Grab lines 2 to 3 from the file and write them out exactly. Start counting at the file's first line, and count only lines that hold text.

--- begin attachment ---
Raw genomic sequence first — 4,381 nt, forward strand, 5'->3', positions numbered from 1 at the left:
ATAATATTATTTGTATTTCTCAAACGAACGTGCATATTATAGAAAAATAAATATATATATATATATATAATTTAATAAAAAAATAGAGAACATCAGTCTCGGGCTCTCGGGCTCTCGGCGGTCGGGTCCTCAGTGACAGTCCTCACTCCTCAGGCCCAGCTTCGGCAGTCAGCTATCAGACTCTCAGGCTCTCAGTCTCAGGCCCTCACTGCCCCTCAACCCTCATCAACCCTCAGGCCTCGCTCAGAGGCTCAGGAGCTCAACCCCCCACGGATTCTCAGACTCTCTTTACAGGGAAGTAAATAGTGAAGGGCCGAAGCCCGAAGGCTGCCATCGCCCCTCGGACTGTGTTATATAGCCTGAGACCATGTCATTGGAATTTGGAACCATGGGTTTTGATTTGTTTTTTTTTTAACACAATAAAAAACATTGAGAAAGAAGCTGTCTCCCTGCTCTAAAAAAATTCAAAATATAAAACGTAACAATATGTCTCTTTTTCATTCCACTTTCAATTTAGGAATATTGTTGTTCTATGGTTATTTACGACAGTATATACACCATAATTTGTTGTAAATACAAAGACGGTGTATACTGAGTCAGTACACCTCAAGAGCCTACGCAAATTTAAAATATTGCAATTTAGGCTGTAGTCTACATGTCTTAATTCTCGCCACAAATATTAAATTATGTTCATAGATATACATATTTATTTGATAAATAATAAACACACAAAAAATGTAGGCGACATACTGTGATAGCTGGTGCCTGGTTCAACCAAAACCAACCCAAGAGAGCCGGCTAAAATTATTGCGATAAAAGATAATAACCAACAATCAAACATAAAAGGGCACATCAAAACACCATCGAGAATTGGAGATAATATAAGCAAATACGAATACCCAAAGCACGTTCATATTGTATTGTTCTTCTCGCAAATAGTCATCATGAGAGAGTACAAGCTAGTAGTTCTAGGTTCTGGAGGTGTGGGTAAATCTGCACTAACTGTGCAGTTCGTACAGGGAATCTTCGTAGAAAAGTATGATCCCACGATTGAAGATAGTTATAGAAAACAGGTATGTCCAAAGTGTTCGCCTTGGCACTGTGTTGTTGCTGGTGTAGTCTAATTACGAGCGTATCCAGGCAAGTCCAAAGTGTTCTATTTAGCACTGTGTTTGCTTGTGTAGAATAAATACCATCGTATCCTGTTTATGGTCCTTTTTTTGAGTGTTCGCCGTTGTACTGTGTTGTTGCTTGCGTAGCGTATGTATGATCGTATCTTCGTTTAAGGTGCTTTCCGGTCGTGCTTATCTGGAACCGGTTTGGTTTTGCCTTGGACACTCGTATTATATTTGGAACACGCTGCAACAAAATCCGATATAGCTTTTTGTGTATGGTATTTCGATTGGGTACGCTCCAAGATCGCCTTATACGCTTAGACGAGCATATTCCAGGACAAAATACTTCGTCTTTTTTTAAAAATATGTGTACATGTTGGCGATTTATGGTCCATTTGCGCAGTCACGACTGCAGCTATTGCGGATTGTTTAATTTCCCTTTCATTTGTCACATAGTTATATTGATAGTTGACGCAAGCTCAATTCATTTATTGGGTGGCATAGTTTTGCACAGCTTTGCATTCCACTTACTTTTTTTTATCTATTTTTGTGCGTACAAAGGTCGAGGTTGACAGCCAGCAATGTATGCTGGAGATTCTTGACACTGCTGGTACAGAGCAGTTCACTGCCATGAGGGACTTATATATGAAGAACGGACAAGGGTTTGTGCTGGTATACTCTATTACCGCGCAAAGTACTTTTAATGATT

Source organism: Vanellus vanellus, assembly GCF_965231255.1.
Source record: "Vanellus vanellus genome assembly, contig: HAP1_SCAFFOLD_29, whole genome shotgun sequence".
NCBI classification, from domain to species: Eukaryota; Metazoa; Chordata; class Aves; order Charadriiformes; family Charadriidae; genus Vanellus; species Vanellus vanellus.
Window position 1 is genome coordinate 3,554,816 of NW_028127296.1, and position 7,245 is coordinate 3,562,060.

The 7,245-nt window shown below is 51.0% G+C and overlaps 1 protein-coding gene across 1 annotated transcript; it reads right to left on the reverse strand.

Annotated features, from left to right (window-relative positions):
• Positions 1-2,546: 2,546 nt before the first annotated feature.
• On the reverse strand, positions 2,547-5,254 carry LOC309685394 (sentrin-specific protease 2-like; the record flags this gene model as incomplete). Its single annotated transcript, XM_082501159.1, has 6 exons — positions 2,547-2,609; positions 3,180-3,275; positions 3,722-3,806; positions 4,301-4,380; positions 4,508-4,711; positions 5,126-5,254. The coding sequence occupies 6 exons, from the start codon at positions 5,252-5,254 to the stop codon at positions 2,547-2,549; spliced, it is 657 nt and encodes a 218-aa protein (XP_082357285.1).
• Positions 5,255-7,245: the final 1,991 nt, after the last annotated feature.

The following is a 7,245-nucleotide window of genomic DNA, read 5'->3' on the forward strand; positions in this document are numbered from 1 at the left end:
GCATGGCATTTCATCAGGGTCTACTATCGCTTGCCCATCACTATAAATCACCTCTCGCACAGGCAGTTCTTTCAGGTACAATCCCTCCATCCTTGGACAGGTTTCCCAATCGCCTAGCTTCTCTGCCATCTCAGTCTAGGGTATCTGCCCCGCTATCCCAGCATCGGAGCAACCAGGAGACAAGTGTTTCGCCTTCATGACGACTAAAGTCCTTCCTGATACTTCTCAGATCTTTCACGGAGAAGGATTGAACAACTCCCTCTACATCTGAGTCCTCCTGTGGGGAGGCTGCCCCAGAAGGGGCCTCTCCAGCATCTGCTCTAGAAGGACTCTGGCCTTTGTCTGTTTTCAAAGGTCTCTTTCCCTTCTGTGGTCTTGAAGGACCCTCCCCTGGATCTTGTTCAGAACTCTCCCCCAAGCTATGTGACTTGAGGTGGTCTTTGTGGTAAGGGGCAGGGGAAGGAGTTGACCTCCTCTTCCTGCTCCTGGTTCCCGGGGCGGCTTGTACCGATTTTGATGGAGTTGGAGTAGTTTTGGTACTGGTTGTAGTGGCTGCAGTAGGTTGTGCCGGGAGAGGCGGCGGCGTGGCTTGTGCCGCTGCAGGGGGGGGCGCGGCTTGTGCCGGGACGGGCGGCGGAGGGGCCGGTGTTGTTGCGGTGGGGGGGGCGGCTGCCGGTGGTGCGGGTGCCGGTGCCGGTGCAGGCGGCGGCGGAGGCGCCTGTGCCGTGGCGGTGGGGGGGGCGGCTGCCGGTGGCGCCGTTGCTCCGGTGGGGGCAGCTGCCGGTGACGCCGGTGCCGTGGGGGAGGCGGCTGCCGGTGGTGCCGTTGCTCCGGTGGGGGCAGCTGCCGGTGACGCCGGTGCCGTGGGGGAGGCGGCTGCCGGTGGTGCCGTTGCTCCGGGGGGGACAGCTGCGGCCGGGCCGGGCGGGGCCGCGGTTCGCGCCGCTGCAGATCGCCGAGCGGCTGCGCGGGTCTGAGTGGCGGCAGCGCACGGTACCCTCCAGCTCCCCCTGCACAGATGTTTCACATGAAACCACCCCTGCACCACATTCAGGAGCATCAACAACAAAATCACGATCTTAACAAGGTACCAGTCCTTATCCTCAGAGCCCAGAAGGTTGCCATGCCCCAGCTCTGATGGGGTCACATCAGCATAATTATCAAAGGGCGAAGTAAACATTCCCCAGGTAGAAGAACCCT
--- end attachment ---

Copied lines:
ATAATATTATTTGTATTTCTCAAACGAACGTGCATATTATAGAAAAATAAATATATATATATATATATAATTTAATAAAAAAATAGAGAACATCAGTCTCGGGCTCTCGGGCTCTCGGCGGTCGGGTCCTCAGTGACAGTCCTCACTCCTCAGGCCCAGCTTCGGCAGTCAGCTATCAGACTCTCAGGCTCTCAGTCTCAGGCCCTCACTGCCCCTCAACCCTCATCAACCCTCAGGCCTCGCTCAGAGGCTCAGGAGCTCAACCCCCCACGGATTCTCAGACTCTCTTTACAGGGAAGTAAATAGTGAAGGGCCGAAGCCCGAAGGCTGCCATCGCCCCTCGGACTGTGTTATATAGCCTGAGACCATGTCATTGGAATTTGGAACCATGGGTTTTGATTTGTTTTTTTTTTAACACAATAAAAAACATTGAGAAAGAAGCTGTCTCCCTGCTCTAAAAAAATTCAAAATATAAAACGTAACAATATGTCTCTTTTTCATTCCACTTTCAATTTAGGAATATTGTTGTTCTATGGTTATTTACGACAGTATATACACCATAATTTGTTGTAAATACAAAGACGGTGTATACTGAGTCAGTACACCTCAAGAGCCTACGCAAATTTAAAATATTGCAATTTAGGCTGTAGTCTACATGTCTTAATTCTCGCCACAAATATTAAATTATGTTCATAGATATACATATTTATTTGATAAATAATAAACACACAAAAAATGTAGGCGACATACTGTGATAGCTGGTGCCTGGTTCAACCAAAACCAACCCAAGAGAGCCGGCTAAAATTATTGCGATAAAAGATAATAACCAACAATCAAACATAAAAGGGCACATCAAAACACCATCGAGAATTGGAGATAATATAAGCAAATACGAATACCCAAAGCACGTTCATATTGTATTGTTCTTCTCGCAAATAGTCATCATGAGAGAGTACAAGCTAGTAGTTCTAGGTTCTGGAGGTGTGGGTAAATCTGCACTAACTGTGCAGTTCGTACAGGGAATCTTCGTAGAAAAGTATGATCCCACGATTGAAGATAGTTATAGAAAACAGGTATGTCCAAAGTGTTCGCCTTGGCACTGTGTTGTTGCTGGTGTAGTCTAATTACGAGCGTATCCAGGCAAGTCCAAAGTGTTCTATTTAGCACTGTGTTTGCTTGTGTAGAATAAATACCATCGTATCCTGTTTATGGTCCTTTTTTTGAGTGTTCGCCGTTGTACTGTGTTGTTGCTTGCGTAGCGTATGTATGATCGTATCTTCGTTTAAGGTGCTTTCCGGTCGTGCTTATCTGGAACCGGTTTGGTTTTGCCTTGGACACTCGTATTATATTTGGAACACGCTGCAACAAAATCCGATATAGCTTTTTGTGTATGGTATTTCGATTGGGTACGCTCCAAGATCGCCTTATACGCTTAGACGAGCATATTCCAGGACAAAATACTTCGTCTTTTTTTAAAAATATGTGTACATGTTGGCGATTTATGGTCCATTTGCGCAGTCACGACTGCAGCTATTGCGGATTGTTTAATTTCCCTTTCATTTGTCACATAGTTATATTGATAGTTGACGCAAGCTCAATTCATTTATTGGGTGGCATAGTTTTGCACAGCTTTGCATTCCACTTACTTTTTTTTATCTATTTTTGTGCGTACAAAGGTCGAGGTTGACAGCCAGCAATGTATGCTGGAGATTCTTGACACTGCTGGTACAGAGCAGTTCACTGCCATGAGGGACTTATATATGAAGAACGGACAAGGGTTTGTGCTGGTATACTCTATTACCGCGCAAAGTACTTTTAATGATT

Source organism: Vanellus vanellus, assembly GCF_965231255.1.